What Will the Large Hadron Collider Find? And Bonus LHC Rap Video

Sean Carroll over at Cosmic Variance:

So here are my judgments for the likelihoods that we will discover various different things at the LHC — to be more precise, let’s say “the chance that, five years after the first physics data are taken, most particle physicists will agree that the LHC has discovered this particular thing.” (Percentages do not add up to 100%, as they are in no way exclusive; there’s nothing wrong with discovering both supersymmetry and the Higgs boson.) I’m pretty sure that I’ve never proposed a new theory that could be directly tested at the LHC, so I can be completely unbiased, as there’s no way that this experiment is winning any Nobels for me. On the other hand, honest particle phenomenologists might be aware of pro- or con- arguments for various of these scenarios that I’m not familiar with, so feel free to chime in in the comments. (Other predictions are easy enough to come by, but none with our trademark penchant for unrealistically precise quantification.)

  • The Higgs Boson:  95%.  The Higgs is the only particle in the Standard Model of Particle Physics which hasn’t yet been detected, so it’s certainly a prime target for the LHC (if the Tevatron doesn’t sneak in and find it first). And it’s a boson, which improves CERN’s chances. There is almost a guarantee that the Higgs exists, or at least some sort of Higgs-like particle that plays that role; there is an electroweak symmetry, and it is broken by something, and that something should be associated with particle-like excitations. But there’s not really a guarantee that the LHC will find it. It should find it, at least in the simplest models; but the simplest models aren’t always right. If the LHC doesn’t find the Higgs in five years, it will place very strong constraints on model building, but I doubt that it will be too hard to come up with models that are still consistent. (The Superconducting Super Collider, on the other hand, almost certainly would have found the Higgs by now.)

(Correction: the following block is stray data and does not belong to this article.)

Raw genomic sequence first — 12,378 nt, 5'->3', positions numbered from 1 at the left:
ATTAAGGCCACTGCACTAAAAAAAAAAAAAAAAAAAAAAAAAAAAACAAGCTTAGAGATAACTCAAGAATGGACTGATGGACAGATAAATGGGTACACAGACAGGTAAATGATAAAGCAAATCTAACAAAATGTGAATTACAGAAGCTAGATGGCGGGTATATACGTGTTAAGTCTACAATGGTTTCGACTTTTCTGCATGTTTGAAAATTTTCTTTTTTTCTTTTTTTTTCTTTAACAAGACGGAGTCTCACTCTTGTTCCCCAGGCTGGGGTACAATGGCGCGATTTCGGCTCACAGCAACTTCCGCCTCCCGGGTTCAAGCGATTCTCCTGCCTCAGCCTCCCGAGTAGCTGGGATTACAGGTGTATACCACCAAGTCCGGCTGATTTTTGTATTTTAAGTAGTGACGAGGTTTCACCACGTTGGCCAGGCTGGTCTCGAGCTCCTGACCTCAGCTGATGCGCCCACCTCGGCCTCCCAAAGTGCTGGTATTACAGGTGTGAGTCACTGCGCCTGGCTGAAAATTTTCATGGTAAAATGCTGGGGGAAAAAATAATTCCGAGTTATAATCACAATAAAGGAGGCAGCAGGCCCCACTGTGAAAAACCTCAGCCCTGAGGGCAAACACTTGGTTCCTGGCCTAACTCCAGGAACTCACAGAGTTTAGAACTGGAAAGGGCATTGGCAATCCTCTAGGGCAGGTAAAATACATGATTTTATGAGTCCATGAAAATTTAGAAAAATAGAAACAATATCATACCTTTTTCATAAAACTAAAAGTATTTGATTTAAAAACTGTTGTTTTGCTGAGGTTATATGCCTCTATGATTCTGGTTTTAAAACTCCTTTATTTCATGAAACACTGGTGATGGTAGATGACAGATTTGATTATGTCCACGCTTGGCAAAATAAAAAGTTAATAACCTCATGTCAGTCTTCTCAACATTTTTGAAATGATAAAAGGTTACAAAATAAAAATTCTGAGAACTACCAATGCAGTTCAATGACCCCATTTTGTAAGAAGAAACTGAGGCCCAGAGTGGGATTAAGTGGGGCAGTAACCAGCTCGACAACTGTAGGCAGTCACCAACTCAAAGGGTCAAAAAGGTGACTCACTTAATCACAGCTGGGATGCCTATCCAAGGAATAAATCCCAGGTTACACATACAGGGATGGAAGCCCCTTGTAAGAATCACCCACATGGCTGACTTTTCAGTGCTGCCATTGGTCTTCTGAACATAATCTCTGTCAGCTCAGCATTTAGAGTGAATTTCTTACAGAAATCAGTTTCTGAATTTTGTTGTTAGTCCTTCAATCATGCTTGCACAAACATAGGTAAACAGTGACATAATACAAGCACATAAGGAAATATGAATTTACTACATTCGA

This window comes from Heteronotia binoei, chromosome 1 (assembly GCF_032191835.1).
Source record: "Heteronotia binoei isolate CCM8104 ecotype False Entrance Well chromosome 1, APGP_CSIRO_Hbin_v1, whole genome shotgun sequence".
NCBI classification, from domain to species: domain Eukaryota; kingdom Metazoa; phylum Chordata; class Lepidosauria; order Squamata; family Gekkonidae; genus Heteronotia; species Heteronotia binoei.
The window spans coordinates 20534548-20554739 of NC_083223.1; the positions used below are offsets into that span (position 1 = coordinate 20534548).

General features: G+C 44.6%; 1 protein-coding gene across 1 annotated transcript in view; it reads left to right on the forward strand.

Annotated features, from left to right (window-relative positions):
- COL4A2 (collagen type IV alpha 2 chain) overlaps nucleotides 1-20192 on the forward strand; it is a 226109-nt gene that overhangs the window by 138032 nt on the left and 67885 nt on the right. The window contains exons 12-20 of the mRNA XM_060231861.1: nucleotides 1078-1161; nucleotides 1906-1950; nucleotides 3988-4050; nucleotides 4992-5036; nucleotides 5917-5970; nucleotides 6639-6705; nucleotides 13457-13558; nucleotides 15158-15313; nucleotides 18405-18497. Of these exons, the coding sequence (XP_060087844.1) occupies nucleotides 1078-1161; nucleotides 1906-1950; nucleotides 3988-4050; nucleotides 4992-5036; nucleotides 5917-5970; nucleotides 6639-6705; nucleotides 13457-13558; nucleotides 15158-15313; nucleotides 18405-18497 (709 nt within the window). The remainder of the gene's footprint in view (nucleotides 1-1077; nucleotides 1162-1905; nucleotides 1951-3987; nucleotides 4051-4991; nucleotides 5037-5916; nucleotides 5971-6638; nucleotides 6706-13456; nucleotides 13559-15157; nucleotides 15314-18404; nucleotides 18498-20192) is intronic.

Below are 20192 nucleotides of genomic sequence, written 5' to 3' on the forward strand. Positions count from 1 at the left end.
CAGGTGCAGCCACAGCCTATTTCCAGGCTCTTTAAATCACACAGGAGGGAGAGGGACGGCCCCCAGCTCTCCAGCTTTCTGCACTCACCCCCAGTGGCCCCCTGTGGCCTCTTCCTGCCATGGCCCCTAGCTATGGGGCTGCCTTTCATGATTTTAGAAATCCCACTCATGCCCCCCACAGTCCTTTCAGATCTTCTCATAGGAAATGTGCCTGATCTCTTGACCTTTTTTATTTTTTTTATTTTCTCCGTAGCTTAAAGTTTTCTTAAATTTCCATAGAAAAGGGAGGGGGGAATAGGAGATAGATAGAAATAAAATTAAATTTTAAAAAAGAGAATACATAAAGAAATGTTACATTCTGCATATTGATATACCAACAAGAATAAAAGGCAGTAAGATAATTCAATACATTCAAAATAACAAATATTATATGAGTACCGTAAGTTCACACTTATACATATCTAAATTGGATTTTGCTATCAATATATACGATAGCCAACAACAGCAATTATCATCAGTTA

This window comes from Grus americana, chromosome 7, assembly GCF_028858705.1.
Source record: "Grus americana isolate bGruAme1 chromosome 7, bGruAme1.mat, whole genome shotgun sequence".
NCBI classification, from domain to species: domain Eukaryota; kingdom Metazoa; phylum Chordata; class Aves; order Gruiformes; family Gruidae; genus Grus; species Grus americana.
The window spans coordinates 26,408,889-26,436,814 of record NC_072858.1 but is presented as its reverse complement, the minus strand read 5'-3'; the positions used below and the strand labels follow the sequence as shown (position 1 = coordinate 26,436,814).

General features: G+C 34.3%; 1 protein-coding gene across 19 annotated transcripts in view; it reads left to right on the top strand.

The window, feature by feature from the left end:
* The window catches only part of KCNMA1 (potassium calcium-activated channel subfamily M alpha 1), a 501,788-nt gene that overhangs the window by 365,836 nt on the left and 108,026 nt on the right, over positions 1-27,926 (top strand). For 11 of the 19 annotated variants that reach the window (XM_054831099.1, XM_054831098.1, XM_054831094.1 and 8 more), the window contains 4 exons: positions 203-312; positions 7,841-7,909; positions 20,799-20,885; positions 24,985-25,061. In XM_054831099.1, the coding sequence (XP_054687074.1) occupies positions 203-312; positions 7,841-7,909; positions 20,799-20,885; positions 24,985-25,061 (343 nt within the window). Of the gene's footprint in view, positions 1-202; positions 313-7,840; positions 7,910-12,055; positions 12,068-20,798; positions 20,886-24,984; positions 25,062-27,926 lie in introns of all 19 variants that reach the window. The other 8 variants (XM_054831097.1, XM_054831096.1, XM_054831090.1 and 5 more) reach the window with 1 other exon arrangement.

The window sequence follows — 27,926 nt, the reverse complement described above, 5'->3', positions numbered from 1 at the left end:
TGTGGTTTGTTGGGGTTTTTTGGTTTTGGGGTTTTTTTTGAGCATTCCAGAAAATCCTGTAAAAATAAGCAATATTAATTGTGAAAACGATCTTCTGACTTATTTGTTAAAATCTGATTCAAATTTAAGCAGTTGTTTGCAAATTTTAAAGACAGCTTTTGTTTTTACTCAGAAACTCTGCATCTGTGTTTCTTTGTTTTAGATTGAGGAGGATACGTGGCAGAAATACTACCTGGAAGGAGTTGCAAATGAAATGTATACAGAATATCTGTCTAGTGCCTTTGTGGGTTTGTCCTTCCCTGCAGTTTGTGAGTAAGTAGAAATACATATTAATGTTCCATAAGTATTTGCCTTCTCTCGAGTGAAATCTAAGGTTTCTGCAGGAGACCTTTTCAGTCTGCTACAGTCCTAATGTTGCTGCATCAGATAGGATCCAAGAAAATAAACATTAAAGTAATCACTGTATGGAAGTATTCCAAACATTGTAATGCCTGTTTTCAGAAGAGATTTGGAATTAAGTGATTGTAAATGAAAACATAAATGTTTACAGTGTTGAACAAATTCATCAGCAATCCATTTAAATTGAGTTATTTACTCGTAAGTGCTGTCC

• Supersymmetry:  60%. Of all the proposals for physics beyond the Standard Model, supersymmetry is the most popular, and the most likely to show up at the LHC. But that doesn’t make it really likely. We’ve been theorizing about SUSY for so long that a lot of people tend to act like it’s already been discovered — but it hasn’t.

And the rap: